US to pull out of UNESCO amid Palestinian tensions
The United States is pulling out of UNESCO because of what Washington sees as its anti-Israel bias and a need for "fundamental reform" of the U.N. cultural agency.
While the Trump administration had been preparing for a likely withdrawal for months, the announcement by the State Department on Thursday rocked UNESCO's Paris headquarters, where a heated election to choose a new director is underway.
The outgoing UNESCO chief expressed her "profound regret" at the decision and tried to defend the reputation of the U.N. Educational, Scientific and Cultural Organization, best known for its World Heritage program to protect cultural sites and traditions.
The U.S. stopped funding UNESCO after it voted to include Palestine as a member in 2011, but the State Department has maintained a UNESCO office and sought to weigh on policy behind the scenes. The U.S. now owes about $550 million in back payments.
In a statement, the State Department said the decision will take effect Dec. 31, 2018, and that the U.S. will seek a "permanent observer" status instead. It cited U.S. belief in "the need for fundamental reform in the organization."
Several diplomats who were to have been posted to the mission this summer were told that their positions were on hold and advised to seek other jobs. In addition, the Trump administration's proposed budget for the next fiscal year contains no provision for the possibility that UNESCO funding restrictions might be lifted.
The lack of staffing and funding plans for UNESCO by the U.S. have been accompanied by repeated denunciations of UNESCO by senior U.S. officials, including U.S. Ambassador to the United Nations Nikki Haley.
U.S. officials said Secretary of State Rex Tillerson made the decision and that it was not discussed with other countries but was the result of an internal U.S. government deliberation.
The officials, who were not authorized to be publicly named discussing the issue, said the U.S. is notably angry over UNESCO resolutions denying Jewish connections to holy sites and references to Israel as an occupying power.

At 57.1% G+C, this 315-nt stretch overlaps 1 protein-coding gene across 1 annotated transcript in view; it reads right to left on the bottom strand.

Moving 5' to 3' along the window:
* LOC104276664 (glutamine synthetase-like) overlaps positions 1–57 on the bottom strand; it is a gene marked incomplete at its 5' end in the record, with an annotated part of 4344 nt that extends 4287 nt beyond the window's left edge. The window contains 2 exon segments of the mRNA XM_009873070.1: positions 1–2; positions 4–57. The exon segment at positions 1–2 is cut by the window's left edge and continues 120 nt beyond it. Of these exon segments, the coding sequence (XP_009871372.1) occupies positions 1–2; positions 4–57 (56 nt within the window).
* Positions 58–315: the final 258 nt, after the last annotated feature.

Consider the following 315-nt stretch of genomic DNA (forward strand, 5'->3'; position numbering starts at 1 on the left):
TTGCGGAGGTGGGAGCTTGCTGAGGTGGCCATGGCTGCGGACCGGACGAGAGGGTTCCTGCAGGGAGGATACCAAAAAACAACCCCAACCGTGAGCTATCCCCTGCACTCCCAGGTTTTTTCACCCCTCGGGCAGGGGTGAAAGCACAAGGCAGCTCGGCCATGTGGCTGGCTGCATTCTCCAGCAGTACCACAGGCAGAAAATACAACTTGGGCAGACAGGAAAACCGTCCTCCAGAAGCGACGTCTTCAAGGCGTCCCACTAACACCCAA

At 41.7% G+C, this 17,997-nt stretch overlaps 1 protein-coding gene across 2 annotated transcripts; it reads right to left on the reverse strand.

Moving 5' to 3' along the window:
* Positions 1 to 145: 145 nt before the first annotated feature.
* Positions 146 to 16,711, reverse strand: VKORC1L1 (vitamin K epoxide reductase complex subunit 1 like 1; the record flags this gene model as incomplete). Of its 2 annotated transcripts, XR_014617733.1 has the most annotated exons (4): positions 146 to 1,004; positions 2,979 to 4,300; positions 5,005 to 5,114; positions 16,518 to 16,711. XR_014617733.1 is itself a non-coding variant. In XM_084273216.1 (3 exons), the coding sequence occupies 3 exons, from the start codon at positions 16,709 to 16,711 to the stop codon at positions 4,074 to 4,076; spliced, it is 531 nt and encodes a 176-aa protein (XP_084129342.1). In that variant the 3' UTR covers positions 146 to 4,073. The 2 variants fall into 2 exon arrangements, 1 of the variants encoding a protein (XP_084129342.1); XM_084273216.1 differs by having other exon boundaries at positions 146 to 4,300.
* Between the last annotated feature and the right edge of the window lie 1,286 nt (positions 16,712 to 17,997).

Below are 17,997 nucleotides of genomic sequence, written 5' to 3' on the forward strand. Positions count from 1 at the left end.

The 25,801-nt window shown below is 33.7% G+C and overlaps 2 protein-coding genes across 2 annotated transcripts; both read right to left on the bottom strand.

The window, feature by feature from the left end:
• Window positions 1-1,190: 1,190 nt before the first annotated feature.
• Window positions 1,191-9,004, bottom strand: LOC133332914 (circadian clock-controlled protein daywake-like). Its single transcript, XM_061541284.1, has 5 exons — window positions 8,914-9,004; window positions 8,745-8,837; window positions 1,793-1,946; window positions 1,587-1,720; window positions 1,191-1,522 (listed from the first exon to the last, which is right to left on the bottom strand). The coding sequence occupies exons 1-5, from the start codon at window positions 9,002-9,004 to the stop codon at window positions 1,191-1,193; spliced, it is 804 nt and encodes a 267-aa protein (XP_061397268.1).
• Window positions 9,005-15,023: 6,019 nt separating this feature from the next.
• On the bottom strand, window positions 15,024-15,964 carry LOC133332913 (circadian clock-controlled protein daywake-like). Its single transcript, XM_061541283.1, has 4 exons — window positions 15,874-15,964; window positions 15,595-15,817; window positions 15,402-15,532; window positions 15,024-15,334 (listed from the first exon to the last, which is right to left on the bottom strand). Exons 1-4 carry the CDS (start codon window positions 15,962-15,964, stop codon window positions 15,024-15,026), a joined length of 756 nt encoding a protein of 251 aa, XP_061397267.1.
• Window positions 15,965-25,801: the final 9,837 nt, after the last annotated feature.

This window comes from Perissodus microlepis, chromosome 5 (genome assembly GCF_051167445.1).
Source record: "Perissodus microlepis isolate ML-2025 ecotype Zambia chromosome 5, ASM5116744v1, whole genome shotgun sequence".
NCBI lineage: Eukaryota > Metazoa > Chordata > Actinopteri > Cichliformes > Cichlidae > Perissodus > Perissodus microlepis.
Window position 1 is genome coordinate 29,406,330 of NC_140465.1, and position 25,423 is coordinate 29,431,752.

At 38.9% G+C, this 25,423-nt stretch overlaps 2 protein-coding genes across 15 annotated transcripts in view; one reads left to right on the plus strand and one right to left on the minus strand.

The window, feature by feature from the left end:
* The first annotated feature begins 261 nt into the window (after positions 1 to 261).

Many saw the 2011 UNESCO vote to include Palestine as evidence of long-running, ingrained anti-Israel bias within the United Nations, where Israel and its allies are far outnumbered by Arab countries and their supporters.
UNESCO's outgoing director-general, Irina Bokova of Bulgaria, called the U.S. departure a loss for "the United Nations family" and for multilateralism. She said the U.S. and UNESCO matter to each other more than ever now to better fight "the rise of violent extremism and terrorism."
She defended UNESCO's reputation, noting its efforts to support Holocaust education and train teachers to fight anti-Semitism — and that that the Statue of Liberty is among the many World Heritage sites protected by the U.N. agency. UNESCO also works to improve education for girls in poor countries and in scientific fields and to defend media freedom, among other activities.
Other UNESCO members did not immediately comment on the U.S. departure.
It's not the first time the U.S. pulled out of UNESCO: Washington did the same thing in the 1980s because it viewed the agency as mismanaged, corrupt and used to advance Soviet interests. The U.S. rejoined in 2003.
Lee reported from Washington.